South bend heavy 10 part numbers
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  1. #1
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    Default South bend heavy 10 part numbers

    Hello,
    I purchased a early model heavy 10 and after tearing down the headstock I found the spindle as well as the bearings are shot. I've already located a spindle but the bearings are proving tough to find. They're not the normal bronze bearings but are two pieces. I've never seen bearings like these.

    I'm including a link of a picture of my bearing as I can't get pics to show up in my post. Any help on part numbers you could give me would be a huge help.

    Link to Picture. 2-E1-A0-B96-11-CE-4-A1-F-813-E-54-EBA7235577 — imgbb.com

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    Your headstock has segmented iron bearings...they are not interchangeable. Your bearings do NOT look bad. The minor scoring looks negligible. Clean the bearing surfaces with a nylon or bronze brush with kerosene or brake clean, and oil them up to prevent rusting. Do NOT use anything abrasive like emery, etc. Can't offer any advice on spindle without a pic. Post one, and someone here will surely advise you to best practice. Good luck. PB

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    Thanks for the reply. The spindle was chewed up pretty good. My finger nail catches in the grooves created from running dry I suppose. I can really reuse these bearings by only cleaning them? Won't the grooves in the bearings cause issues?

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    That looks pretty minor compared to what I found. Some guy whose initials are John Oder suggested I stone down the high spots on the spindle and give it a go. That's been close to 20 years ago, and I do not baby the lathe.

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    The bearing shell pictured does not looks so bad. I have these bearings on my 10L. Here's what I would do given what you describe:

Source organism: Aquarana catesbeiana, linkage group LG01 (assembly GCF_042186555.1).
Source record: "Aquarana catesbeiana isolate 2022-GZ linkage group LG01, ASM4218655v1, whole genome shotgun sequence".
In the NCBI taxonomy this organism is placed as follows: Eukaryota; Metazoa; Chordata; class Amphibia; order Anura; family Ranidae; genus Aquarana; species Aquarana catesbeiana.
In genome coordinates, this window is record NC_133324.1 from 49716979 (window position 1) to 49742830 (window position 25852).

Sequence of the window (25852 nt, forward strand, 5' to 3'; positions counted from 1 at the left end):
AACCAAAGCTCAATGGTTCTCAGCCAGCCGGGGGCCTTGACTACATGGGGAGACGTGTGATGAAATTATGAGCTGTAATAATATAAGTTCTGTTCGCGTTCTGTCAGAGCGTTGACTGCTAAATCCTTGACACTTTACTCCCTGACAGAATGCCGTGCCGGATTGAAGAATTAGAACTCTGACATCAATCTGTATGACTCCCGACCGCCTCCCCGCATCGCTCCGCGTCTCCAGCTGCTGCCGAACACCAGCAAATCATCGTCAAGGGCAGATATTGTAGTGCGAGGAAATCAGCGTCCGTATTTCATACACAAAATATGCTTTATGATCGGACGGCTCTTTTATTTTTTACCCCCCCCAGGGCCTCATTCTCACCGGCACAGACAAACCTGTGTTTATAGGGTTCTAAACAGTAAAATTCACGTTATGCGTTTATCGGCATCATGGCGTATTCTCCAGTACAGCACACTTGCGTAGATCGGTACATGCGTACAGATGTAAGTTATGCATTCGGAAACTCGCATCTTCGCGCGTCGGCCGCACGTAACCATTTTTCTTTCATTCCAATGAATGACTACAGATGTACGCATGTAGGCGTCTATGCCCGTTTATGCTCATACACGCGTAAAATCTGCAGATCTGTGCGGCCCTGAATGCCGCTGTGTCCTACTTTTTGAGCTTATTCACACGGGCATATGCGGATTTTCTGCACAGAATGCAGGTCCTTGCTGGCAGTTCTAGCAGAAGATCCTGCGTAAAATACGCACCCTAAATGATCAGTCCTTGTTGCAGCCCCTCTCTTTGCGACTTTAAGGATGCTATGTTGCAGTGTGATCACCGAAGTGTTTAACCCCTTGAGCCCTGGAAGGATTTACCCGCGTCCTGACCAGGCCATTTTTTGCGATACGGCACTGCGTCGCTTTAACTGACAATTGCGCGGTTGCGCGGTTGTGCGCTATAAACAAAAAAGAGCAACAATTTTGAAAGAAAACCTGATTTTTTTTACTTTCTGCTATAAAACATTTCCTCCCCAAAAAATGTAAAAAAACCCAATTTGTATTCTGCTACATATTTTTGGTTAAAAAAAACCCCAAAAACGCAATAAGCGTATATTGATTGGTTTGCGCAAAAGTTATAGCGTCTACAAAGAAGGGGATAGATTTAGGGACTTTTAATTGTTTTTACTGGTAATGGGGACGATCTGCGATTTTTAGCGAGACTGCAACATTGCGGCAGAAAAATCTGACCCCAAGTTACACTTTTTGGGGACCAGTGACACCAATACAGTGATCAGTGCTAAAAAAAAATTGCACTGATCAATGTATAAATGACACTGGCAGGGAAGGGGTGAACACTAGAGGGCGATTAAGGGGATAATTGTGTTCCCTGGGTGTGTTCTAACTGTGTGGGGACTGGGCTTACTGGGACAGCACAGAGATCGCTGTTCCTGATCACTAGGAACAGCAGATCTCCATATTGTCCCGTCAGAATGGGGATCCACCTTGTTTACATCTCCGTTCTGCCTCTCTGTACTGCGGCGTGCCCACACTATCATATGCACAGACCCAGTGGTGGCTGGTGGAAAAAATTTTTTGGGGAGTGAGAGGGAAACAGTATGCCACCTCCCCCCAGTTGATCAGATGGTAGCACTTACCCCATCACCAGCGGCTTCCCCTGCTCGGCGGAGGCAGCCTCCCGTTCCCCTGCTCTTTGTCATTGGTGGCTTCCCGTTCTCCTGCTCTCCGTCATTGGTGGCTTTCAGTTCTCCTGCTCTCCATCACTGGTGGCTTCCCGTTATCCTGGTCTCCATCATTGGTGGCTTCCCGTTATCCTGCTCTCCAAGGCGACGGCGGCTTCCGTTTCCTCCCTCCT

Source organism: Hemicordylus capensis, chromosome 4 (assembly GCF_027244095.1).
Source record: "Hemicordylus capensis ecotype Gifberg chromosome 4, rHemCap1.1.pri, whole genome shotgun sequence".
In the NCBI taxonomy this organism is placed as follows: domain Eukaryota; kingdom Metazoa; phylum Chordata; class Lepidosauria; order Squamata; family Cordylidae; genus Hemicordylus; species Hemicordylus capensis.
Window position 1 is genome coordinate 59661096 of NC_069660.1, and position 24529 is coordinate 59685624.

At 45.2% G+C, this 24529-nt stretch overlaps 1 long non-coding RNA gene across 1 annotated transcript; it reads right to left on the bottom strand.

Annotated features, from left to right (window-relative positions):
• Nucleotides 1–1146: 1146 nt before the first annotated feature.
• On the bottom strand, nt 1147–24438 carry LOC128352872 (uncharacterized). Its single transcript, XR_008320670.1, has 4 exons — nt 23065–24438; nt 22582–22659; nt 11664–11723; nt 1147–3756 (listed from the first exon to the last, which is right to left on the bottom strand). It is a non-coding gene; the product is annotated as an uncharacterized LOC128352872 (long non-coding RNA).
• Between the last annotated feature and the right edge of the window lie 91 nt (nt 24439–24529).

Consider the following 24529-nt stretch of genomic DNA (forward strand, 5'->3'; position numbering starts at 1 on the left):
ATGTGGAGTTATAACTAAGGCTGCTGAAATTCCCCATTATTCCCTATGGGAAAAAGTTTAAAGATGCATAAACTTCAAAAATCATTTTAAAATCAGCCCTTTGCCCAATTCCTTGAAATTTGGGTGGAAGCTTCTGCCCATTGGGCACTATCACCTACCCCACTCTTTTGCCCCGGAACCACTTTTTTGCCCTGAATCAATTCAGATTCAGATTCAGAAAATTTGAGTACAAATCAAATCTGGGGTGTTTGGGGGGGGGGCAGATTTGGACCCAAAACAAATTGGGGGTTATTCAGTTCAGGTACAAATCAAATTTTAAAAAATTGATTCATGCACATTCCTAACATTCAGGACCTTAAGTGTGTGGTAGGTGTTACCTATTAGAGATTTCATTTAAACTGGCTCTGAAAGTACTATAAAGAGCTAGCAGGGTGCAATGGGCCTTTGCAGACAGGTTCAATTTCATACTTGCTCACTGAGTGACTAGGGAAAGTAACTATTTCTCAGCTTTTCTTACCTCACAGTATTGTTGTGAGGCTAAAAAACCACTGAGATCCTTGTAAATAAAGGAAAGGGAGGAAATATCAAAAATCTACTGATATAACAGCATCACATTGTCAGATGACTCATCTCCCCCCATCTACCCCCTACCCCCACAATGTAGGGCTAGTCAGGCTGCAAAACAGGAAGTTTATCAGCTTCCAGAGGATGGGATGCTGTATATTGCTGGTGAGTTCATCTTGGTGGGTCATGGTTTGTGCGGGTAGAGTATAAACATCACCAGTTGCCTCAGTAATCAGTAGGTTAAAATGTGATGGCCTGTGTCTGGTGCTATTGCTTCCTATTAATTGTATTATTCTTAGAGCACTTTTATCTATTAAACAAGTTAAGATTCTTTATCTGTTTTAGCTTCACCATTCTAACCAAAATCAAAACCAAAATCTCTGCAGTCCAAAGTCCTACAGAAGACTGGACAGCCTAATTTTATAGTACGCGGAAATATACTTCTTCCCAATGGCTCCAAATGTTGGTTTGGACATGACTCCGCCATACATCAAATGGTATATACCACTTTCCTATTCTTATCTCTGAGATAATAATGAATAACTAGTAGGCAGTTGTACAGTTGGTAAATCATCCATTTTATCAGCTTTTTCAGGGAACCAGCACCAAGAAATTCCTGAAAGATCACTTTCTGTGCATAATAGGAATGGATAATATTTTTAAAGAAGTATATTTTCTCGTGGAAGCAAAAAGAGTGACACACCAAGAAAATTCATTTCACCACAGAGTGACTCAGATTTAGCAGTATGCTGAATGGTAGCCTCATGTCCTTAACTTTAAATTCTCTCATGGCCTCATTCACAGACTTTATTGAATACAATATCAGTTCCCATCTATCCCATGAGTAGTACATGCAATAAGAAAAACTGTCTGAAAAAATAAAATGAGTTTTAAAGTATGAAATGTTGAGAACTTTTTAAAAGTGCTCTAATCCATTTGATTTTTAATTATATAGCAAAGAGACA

Put the spindle back in the headstock but do not install the bearing caps. Using very light drive belt tension, run the lathe at its slowest speed and then take a really fine abrasive stone--like an India orange stone or something similarly fine and hard and LIGHTLY run it over the spindle as it rotates. Use plenty of oil to lubricate. This should take the high spots off the spindle. Remove the spindle and clean it. Flush the bearings in the headstock to clean out any residual abrasive and then pull the oil fill cups and flush out the oil reservoir cavities to make sure you don't leave abrasive dust in there. Reassemble the spindle and bearing caps and adjust the bearing clearance by adding or removing shims.

    At this point you should be good to go. Just make sure that there is plenty of oil in the reservoirs. Use something like SAE 10 non-detergent if you don't have the "official" South Bend spindle oil. As I understand it, that's a hydrodynamic bearing which relies on oil pressure developed in the segments as the shaft rotates to support the shaft and keep it from rubbing on the bearing material. It is absolutely intolerant of being run dry and that may be why South Bend ditched it and went to the bronze shells.

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    Last night I ordered another spindle off eBay but I'm going to try your advice before I swap them and see how it goes. The spindle was chewed up worse than any I've seen. It literally looks like it was run for hours without lubrication. I have the entire headstock tore down and found that when the previous owner decided to slop paint all over it he even got paint down in the oilers.

    I'm not sure how that was possible because the oilers all have their caps, I also found the spring-loaded felt oilers that sit under the spindle we're both broken and barely had enough tension to come up out of the oil galley.

    I ordered a rebuild kit off eBay as I now realize this is a full rebuild instead of a service.

  7. #7
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    Please be aware that SB advertised the spindle for the cast iron bearings as "superfinished" - so it's almost certainly a different finish than the one supplied for the bronze bearing machines.
    Can you share a photo of your spindle please?


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